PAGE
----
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We do not have a criteria for CCA or ECA stenosis, so we cannot call the
percentage range of the stenosis, but we still make sure to point it out -
doubling in velocities from proximal segment, significant turbulence, visual
narrowing on color and/or gray, etc. and then add something like
"suggest/indicate hemodynamically significant stenosis."

I've unfortunately seen a number of patients with a CCA stenosis that were
called ICA stenosis (because of a jet from the CCA increasing the velocities
in the ICA) at other facilities.  We also make sure to mention that while
elevated velocities in the ICA indicate an x-y% stenosis, they may be due in
some part to elevated CCA velocities and then mention whether or not we see
some sort of indication that there may also be a separate stenosis within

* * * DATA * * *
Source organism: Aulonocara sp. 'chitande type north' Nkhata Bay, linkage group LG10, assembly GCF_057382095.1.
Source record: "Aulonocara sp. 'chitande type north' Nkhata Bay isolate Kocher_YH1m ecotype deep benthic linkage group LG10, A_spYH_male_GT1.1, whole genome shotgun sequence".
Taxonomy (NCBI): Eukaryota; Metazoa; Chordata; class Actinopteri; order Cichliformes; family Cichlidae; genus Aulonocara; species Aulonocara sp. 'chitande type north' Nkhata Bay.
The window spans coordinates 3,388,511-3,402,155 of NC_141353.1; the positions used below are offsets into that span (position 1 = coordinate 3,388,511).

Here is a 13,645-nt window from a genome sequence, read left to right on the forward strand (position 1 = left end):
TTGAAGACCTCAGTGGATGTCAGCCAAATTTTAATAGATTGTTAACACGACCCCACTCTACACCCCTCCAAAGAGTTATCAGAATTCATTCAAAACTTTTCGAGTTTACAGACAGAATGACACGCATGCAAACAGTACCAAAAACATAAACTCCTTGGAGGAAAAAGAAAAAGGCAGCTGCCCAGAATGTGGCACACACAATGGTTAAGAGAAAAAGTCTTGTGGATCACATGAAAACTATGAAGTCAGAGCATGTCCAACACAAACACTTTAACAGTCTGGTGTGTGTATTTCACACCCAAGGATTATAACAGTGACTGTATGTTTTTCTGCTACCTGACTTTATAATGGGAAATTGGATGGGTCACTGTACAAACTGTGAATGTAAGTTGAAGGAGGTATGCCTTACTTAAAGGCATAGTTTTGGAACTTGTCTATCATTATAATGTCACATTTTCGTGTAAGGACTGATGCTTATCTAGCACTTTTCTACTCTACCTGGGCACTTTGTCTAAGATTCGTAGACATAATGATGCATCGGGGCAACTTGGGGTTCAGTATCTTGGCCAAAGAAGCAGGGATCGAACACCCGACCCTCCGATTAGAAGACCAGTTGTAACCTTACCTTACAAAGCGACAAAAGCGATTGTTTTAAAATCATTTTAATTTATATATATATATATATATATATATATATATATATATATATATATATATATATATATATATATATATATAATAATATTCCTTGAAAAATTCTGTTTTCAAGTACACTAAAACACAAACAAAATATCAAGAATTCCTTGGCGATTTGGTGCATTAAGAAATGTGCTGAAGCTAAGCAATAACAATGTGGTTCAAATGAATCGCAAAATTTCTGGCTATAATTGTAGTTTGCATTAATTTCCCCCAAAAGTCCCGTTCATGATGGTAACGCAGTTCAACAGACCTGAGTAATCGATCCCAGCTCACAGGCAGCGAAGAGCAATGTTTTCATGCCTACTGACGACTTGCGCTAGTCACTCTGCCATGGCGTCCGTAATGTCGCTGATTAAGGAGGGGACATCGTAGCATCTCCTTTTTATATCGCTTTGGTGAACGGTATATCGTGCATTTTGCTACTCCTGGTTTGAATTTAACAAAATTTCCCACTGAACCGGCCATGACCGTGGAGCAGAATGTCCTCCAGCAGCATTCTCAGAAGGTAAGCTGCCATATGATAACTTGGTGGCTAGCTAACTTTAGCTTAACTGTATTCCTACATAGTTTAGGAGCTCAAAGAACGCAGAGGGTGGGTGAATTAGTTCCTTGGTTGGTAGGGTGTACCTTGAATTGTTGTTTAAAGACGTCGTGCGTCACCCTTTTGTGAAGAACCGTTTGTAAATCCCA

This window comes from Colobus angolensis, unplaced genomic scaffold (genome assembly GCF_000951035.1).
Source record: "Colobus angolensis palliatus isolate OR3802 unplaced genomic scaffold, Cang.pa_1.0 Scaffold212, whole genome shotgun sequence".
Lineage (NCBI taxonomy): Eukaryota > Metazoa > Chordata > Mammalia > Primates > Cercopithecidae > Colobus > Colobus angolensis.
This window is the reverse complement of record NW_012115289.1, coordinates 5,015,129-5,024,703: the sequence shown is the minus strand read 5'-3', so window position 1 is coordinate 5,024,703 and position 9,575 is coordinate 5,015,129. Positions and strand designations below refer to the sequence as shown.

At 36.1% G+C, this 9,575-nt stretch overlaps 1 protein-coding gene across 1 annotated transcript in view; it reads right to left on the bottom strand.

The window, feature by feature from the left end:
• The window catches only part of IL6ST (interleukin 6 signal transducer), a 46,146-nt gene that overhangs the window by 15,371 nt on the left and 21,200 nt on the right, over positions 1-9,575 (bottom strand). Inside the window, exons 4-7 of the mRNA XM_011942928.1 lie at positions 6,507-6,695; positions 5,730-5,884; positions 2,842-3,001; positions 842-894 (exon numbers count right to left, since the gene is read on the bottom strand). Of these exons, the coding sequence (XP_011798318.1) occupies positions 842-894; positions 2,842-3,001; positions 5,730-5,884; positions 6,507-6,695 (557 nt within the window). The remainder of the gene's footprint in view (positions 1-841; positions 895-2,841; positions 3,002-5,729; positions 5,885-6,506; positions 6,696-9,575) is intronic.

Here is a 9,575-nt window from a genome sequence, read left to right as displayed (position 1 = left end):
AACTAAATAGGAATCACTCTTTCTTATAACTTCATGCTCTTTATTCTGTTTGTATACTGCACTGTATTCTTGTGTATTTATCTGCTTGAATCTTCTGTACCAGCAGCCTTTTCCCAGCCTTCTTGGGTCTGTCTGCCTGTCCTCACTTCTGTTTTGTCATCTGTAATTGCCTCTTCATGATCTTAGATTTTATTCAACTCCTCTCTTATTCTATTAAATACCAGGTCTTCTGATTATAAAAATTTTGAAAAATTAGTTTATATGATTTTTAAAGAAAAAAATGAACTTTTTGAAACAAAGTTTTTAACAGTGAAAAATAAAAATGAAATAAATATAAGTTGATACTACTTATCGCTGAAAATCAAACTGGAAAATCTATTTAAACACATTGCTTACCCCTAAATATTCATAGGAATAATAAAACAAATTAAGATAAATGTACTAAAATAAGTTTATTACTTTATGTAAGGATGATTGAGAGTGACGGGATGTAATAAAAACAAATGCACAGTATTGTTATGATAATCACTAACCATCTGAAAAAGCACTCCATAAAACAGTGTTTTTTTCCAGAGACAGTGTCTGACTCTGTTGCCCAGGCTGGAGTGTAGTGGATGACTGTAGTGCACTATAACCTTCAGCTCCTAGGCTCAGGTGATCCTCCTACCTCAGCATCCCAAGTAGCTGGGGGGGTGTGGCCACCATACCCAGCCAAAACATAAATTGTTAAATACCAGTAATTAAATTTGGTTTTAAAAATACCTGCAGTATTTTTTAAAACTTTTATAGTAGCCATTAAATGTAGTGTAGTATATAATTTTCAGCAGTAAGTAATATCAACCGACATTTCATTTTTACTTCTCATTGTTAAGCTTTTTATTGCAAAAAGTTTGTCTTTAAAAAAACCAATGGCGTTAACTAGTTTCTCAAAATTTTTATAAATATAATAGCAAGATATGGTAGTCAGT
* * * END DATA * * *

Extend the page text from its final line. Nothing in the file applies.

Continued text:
the ICA.

Not all patients fit perfectly into the criteria boxes, so we do the best we
can to note what we do see - for patient care, of course! :) - while still
keeping an eye on our QA and ICAVL standards.  When you find funny stuff
that doesn't fit nicely into your established criteria and you describe its
appearance, rather than quantifying it with criteria you don't use, that
particular study shouldn't count for or against your QA, but still gives
physicians the information they need to treat.  The problem arises when we
quantify something we don't have criteria for - yes, that narrowed CCA with
a velocity of 700 cm/s and seriously disturbed flow distally is probably a
>50% stenosis.  Call it that and your physicians can treat and then your QA
is dinged.  But we can still perfectly describe the stenosis without using
the percentage and it's a win-win.

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